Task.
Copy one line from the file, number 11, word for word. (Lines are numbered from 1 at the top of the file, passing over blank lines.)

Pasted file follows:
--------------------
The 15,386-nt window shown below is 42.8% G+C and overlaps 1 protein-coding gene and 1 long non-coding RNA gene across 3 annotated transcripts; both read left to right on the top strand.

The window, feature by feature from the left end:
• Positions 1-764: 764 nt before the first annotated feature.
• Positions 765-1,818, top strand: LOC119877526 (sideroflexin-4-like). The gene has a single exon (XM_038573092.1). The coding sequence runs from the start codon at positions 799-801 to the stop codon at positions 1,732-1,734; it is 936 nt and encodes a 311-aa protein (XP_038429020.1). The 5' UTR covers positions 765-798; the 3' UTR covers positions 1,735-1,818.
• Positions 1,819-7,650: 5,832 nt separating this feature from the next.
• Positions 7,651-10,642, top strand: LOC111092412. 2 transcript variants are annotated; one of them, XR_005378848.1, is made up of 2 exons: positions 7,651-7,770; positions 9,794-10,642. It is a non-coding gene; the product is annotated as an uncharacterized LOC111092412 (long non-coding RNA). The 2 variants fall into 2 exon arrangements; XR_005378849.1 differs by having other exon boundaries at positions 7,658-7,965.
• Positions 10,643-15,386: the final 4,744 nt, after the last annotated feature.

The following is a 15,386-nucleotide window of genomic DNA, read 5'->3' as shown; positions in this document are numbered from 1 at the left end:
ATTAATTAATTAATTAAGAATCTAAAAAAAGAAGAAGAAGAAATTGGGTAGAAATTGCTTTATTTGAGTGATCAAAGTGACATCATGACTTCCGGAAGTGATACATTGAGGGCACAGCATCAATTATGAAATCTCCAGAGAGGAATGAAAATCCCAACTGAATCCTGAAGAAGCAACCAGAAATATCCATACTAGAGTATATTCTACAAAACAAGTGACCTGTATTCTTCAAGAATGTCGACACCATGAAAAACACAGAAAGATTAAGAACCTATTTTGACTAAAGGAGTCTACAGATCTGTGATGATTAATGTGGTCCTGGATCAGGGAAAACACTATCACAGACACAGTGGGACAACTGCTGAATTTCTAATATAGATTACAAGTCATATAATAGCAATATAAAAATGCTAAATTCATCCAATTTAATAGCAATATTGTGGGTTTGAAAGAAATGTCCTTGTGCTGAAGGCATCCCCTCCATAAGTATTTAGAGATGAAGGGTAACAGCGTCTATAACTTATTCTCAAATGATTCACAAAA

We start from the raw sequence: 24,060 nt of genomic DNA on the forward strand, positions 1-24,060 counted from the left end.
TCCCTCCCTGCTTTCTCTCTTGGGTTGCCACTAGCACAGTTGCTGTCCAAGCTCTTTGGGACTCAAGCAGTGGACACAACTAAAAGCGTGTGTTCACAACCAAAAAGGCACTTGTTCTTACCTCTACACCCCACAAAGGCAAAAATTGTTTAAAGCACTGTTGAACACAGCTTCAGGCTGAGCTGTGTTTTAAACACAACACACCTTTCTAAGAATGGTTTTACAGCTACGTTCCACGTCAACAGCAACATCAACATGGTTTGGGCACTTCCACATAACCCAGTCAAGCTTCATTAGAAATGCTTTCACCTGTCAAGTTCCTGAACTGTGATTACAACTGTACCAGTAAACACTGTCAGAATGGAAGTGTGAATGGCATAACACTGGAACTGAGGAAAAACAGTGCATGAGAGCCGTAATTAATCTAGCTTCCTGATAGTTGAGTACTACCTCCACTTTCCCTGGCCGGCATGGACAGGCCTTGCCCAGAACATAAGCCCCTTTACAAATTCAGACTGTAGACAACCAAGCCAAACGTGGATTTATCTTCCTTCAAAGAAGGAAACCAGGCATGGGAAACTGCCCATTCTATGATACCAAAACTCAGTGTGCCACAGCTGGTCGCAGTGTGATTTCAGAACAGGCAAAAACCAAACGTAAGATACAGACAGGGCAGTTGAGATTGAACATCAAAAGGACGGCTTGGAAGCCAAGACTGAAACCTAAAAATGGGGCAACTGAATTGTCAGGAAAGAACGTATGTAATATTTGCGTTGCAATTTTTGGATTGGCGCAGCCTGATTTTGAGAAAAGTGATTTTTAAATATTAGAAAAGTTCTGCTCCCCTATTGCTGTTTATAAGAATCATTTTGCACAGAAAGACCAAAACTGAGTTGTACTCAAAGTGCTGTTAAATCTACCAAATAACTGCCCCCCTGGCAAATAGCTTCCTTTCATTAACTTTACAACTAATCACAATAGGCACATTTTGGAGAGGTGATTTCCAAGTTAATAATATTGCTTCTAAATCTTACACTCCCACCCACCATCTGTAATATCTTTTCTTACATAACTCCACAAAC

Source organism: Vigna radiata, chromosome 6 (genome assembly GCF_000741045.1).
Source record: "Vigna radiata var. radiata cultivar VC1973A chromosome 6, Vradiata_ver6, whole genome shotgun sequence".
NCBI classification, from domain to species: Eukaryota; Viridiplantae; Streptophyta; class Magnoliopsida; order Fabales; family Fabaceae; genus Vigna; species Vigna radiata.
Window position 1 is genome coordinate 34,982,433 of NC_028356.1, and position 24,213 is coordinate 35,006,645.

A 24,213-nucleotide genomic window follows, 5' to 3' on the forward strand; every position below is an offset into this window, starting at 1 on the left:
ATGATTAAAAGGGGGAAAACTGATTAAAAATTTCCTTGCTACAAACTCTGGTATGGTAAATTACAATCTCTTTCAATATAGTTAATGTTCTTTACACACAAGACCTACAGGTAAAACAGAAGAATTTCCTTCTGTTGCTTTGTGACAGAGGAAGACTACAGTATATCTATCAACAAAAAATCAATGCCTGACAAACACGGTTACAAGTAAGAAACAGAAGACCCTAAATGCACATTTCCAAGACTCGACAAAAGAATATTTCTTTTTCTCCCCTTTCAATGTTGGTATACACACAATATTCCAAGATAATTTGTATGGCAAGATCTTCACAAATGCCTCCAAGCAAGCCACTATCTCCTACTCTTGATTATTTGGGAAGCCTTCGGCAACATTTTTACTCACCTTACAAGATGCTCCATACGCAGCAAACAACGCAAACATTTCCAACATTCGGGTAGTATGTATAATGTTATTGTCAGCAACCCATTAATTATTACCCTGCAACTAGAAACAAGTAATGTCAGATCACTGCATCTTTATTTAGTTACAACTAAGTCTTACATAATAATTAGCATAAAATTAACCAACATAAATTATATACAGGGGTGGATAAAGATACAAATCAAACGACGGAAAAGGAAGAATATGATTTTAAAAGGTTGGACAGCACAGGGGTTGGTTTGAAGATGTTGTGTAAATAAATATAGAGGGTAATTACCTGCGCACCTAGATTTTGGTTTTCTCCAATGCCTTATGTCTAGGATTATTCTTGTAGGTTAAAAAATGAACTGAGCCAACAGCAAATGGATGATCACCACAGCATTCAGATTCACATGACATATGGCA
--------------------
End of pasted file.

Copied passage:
TCCCTCCCTGCTTTCTCTCTTGGGTTGCCACTAGCACAGTTGCTGTCCAAGCTCTTTGGGACTCAAGCAGTGGACACAACTAAAAGCGTGTGTTCACAACCAAAAAGGCACTTGTTCTTACCTCTACACCCCACAAAGGCAAAAATTGTTTAAAGCACTGTTGAACACAGCTTCAGGCTGAGCTGTGTTTTAAACACAACACACCTTTCTAAGAATGGTTTTACAGCTACGTTCCACGTCAACAGCAACATCAACATGGTTTGGGCACTTCCACATAACCCAGTCAAGCTTCATTAGAAATGCTTTCACCTGTCAAGTTCCTGAACTGTGATTACAACTGTACCAGTAAACACTGTCAGAATGGAAGTGTGAATGGCATAACACTGGAACTGAGGAAAAACAGTGCATGAGAGCCGTAATTAATCTAGCTTCCTGATAGTTGAGTACTACCTCCACTTTCCCTGGCCGGCATGGACAGGCCTTGCCCAGAACATAAGCCCCTTTACAAATTCAGACTGTAGACAACCAAGCCAAACGTGGATTTATCTTCCTTCAAAGAAGGAAACCAGGCATGGGAAACTGCCCATTCTATGATACCAAAACTCAGTGTGCCACAGCTGGTCGCAGTGTGATTTCAGAACAGGCAAAAACCAAACGTAAGATACAGACAGGGCAGTTGAGATTGAACATCAAAAGGACGGCTTGGAAGCCAAGACTGAAACCTAAAAATGGGGCAACTGAATTGTCAGGAAAGAACGTATGTAATATTTGCGTTGCAATTTTTGGATTGGCGCAGCCTGATTTTGAGAAAAGTGATTTTTAAATATTAGAAAAGTTCTGCTCCCCTATTGCTGTTTATAAGAATCATTTTGCACAGAAAGACCAAAACTGAGTTGTACTCAAAGTGCTGTTAAATCTACCAAATAACTGCCCCCCTGGCAAATAGCTTCCTTTCATTAACTTTACAACTAATCACAATAGGCACATTTTGGAGAGGTGATTTCCAAGTTAATAATATTGCTTCTAAATCTTACACTCCCACCCACCATCTGTAATATCTTTTCTTACATAACTCCACAAAC